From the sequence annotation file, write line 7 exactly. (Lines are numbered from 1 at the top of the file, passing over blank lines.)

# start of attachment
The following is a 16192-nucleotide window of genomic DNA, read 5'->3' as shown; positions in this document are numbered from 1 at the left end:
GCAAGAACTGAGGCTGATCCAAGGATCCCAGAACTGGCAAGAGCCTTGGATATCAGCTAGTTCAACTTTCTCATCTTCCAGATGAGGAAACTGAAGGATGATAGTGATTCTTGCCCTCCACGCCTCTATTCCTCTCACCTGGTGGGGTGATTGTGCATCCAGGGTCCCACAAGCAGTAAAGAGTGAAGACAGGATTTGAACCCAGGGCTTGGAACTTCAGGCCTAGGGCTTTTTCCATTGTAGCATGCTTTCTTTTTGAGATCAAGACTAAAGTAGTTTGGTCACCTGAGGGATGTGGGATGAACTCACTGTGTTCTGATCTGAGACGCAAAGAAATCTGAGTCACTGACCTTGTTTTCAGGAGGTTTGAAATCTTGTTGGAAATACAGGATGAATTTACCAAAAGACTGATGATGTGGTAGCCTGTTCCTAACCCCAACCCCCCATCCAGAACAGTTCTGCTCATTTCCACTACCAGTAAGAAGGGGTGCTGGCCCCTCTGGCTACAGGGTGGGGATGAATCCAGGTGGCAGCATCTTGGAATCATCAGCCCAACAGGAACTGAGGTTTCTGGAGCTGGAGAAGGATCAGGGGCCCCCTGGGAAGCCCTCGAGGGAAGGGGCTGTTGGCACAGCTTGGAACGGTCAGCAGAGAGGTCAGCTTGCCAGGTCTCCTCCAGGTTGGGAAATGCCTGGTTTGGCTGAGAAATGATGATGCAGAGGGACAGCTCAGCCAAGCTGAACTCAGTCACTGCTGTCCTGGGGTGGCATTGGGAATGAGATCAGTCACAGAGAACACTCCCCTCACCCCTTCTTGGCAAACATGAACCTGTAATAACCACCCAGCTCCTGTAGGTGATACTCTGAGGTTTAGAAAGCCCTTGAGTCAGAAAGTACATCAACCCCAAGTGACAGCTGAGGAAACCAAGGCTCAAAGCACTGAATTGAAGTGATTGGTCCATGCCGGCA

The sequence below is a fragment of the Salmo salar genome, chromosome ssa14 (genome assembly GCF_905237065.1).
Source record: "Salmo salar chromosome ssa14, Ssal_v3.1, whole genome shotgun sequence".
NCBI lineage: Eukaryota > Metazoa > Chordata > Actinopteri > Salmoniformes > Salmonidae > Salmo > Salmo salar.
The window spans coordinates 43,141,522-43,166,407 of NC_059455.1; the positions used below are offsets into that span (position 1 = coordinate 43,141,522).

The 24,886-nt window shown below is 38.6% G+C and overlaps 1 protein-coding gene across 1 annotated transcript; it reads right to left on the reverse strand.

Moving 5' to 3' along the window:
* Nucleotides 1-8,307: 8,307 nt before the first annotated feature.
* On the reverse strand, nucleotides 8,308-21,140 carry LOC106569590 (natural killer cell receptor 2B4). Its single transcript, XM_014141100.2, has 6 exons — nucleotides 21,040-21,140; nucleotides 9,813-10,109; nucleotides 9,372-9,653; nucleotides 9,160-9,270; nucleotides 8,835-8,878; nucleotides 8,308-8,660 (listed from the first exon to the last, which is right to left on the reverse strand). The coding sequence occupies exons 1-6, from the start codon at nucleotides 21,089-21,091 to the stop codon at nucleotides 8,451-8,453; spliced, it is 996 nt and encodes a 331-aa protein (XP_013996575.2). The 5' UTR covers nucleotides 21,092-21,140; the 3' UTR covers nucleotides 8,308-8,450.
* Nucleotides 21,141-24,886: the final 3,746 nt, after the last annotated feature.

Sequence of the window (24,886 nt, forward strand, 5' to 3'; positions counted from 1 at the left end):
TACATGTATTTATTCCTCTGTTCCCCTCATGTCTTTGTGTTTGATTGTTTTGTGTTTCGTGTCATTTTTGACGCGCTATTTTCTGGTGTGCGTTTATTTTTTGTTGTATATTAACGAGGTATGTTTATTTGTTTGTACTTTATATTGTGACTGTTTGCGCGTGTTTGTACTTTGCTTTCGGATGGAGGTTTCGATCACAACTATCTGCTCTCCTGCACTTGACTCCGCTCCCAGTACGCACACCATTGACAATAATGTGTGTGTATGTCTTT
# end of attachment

The 24,886-nt window shown below is 38.6% G+C and overlaps 1 protein-coding gene across 1 annotated transcript; it reads right to left on the reverse strand.